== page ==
Human versus mouse eosinophils: "That which we call an eosinophil, by any other name would stain as red"

James J. Lee, Elizabeth A. Jacobsen, Sergei I. Ochkur, Michael P. McGarry, Rachel M. Condjella, Alfred D. Doyle, Huijun Luo, Katie R. Zellner, Cheryl A. Protheroe, Lian Willetts, William E. Lesuer, Dana C. Colbert, Richard A. Helmers, Paige Lacy, Redwan Moqbel, Nancy A. Lee

Research output: Contribution to journalReview article

94 Scopus citations

Abstract

The respective life histories of human subjects and mice are well defined and describe a unique story of evolutionary conservation extending from sequence identity within the genome to the underpinnings of biochemical, cellular, and physiologic pathways. As a consequence, the hematopoietic lineages of both species are invariantly maintained, each with identifiable eosinophils. This canonical presence nonetheless does not preclude disparities between human and mouse eosinophils, their effector functions, or both. Indeed, many books and reviews dogmatically highlight differences, providing a rationale to discount the use of mouse models of human eosinophilic diseases. We suggest that this perspective is parochial and ignores the wealth of available studies and the consensus of the literature that overwhelming similarities (and not differences) exist between human and mouse eosinophils. The goal of this review is to summarize this literature and in some cases provide experimental details comparing and contrasting eosinophils and eosinophil effector functions in human subjects versus mice. In particular, our review will provide a summation and an easy-to-use reference guide to important studies demonstrating that although differences exist, more often than not, their consequences are unknown and do not necessarily reflect inherent disparities in eosinophil function but instead species-specific variations. The conclusion from this overview is that despite nominal differences, the vast similarities between human and mouse eosinophils provide important insights as to their roles in health and disease and, in turn, demonstrate the unique utility of mouse-based studies with an expectation of valid extrapolation to the understanding and treatment of patients.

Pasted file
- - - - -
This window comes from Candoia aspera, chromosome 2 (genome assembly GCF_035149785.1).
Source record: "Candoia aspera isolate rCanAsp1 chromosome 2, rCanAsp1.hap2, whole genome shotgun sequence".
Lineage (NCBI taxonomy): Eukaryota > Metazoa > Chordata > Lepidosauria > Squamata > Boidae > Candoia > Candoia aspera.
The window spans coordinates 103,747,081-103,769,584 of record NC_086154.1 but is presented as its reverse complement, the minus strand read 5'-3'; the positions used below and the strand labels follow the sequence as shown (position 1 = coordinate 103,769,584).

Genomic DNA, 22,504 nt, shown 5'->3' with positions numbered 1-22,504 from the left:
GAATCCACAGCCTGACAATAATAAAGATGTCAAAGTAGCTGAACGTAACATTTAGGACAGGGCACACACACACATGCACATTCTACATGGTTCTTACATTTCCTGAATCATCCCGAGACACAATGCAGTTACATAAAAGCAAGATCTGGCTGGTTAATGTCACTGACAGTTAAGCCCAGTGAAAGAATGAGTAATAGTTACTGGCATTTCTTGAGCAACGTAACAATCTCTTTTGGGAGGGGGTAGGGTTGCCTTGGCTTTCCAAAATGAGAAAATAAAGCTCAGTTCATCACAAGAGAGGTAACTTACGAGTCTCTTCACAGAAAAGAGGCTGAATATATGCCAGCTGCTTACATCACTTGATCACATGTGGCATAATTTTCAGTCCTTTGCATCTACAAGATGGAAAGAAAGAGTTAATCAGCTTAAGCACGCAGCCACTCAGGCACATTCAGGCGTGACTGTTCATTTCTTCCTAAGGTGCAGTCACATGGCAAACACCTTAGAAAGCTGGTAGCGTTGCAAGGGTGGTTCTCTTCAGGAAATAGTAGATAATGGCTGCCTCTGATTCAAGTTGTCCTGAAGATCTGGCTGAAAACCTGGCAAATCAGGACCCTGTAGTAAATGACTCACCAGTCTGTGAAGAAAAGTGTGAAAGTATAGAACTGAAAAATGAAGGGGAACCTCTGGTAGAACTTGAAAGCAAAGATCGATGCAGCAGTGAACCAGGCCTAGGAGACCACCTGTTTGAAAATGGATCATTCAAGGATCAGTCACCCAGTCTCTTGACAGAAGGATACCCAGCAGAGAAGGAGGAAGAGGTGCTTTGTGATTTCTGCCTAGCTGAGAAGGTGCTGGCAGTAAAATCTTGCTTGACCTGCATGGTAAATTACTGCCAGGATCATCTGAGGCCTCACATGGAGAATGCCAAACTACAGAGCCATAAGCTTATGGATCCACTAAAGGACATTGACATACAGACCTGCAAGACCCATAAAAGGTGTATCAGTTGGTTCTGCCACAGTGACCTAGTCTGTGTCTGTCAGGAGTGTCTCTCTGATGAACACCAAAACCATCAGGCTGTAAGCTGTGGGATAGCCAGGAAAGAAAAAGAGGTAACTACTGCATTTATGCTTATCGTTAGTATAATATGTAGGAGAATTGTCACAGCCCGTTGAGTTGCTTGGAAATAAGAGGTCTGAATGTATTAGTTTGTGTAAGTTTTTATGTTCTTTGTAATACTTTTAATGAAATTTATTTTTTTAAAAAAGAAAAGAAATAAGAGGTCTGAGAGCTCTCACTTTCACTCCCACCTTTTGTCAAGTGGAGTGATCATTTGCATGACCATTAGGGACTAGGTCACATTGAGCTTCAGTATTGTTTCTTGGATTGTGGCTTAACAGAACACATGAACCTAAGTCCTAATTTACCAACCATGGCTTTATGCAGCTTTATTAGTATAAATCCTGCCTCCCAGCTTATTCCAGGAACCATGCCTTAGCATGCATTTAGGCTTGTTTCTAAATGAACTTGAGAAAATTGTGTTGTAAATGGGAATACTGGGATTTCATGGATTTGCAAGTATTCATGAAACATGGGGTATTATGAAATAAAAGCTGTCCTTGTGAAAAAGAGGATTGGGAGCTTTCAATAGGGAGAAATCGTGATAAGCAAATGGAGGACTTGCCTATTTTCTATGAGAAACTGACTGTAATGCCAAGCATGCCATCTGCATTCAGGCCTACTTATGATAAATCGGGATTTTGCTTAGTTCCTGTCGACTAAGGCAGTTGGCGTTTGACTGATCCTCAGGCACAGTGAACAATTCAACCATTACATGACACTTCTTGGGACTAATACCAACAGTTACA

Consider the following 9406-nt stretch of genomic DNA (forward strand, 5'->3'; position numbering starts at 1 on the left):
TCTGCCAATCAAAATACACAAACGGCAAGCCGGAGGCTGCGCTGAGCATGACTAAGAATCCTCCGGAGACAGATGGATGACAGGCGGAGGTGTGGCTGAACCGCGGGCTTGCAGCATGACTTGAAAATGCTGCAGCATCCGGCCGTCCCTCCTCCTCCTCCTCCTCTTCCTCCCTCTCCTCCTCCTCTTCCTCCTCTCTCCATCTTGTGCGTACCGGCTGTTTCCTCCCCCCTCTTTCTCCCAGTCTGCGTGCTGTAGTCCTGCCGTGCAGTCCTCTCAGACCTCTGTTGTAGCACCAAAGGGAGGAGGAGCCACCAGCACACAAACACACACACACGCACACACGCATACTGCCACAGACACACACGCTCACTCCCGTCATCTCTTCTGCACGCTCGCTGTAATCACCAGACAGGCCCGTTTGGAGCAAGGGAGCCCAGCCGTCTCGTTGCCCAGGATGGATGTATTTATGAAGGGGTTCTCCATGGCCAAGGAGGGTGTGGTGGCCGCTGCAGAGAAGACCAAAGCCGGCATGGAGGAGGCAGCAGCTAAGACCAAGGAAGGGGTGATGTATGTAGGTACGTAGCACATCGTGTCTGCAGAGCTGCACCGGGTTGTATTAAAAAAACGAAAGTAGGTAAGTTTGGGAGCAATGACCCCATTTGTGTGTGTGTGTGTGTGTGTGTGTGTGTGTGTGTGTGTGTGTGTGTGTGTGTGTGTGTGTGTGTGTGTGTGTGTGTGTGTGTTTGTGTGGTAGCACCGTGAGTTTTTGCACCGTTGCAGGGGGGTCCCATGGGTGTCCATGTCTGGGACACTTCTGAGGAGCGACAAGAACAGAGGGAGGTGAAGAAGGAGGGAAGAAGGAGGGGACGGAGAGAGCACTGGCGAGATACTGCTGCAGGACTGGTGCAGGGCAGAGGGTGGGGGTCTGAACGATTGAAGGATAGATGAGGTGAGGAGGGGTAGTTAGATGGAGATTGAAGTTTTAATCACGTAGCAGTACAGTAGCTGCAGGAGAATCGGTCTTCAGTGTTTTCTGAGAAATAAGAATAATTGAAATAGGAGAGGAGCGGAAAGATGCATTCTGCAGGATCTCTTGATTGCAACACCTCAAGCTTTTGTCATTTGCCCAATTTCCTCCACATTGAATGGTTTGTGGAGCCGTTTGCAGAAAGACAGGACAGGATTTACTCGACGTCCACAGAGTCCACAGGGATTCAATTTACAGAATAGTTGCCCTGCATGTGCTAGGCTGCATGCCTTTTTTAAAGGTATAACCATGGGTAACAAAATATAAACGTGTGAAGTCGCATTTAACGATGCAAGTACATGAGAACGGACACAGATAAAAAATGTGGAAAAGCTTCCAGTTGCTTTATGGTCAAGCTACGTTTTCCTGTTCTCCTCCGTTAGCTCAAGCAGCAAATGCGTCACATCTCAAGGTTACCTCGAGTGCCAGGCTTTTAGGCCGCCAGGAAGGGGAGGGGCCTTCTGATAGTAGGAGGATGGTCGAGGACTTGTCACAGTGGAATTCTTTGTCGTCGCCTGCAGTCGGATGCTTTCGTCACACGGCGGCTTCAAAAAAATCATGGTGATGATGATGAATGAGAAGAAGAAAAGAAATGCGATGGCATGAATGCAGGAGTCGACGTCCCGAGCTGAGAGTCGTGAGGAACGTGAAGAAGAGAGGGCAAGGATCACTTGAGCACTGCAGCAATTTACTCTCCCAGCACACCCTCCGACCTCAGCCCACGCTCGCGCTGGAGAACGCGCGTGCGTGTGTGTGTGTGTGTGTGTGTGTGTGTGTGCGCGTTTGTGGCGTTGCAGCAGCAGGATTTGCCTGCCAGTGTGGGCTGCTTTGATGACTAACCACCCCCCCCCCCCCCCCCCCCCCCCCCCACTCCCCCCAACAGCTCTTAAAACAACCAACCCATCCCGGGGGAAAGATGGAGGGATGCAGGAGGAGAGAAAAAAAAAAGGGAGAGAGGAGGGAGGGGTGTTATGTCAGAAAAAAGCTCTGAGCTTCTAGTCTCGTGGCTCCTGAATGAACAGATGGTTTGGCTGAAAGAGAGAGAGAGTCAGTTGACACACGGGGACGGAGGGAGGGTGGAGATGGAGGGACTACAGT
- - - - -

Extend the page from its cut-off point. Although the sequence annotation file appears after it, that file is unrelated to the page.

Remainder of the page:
Original languageEnglish (US)
Pages (from-to)572-584
Number of pages13
JournalJournal of Allergy and Clinical Immunology
Volume130
Issue number3
DOIs
StatePublished - Sep 2012

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Keywords

  • Eosinophils
  • hematology
  • human
  • mouse
  • primate
  • rodent

ASJC Scopus subject areas

  • Immunology and Allergy
  • Immunology

Cite this

Lee, J. J., Jacobsen, E. A., Ochkur, S. I., McGarry, M. P., Condjella, R. M., Doyle, A. D., Luo, H., Zellner, K. R., Protheroe, C. A., Willetts, L., Lesuer, W. E., Colbert, D. C., Helmers, R. A., Lacy, P., Moqbel, R., & Lee, N. A. (2012). Human versus mouse eosinophils: "That which we call an eosinophil, by any other name would stain as red". Journal of Allergy and Clinical Immunology, 130(3), 572-584. https://doi.org/10.1016/j.jaci.2012.07.025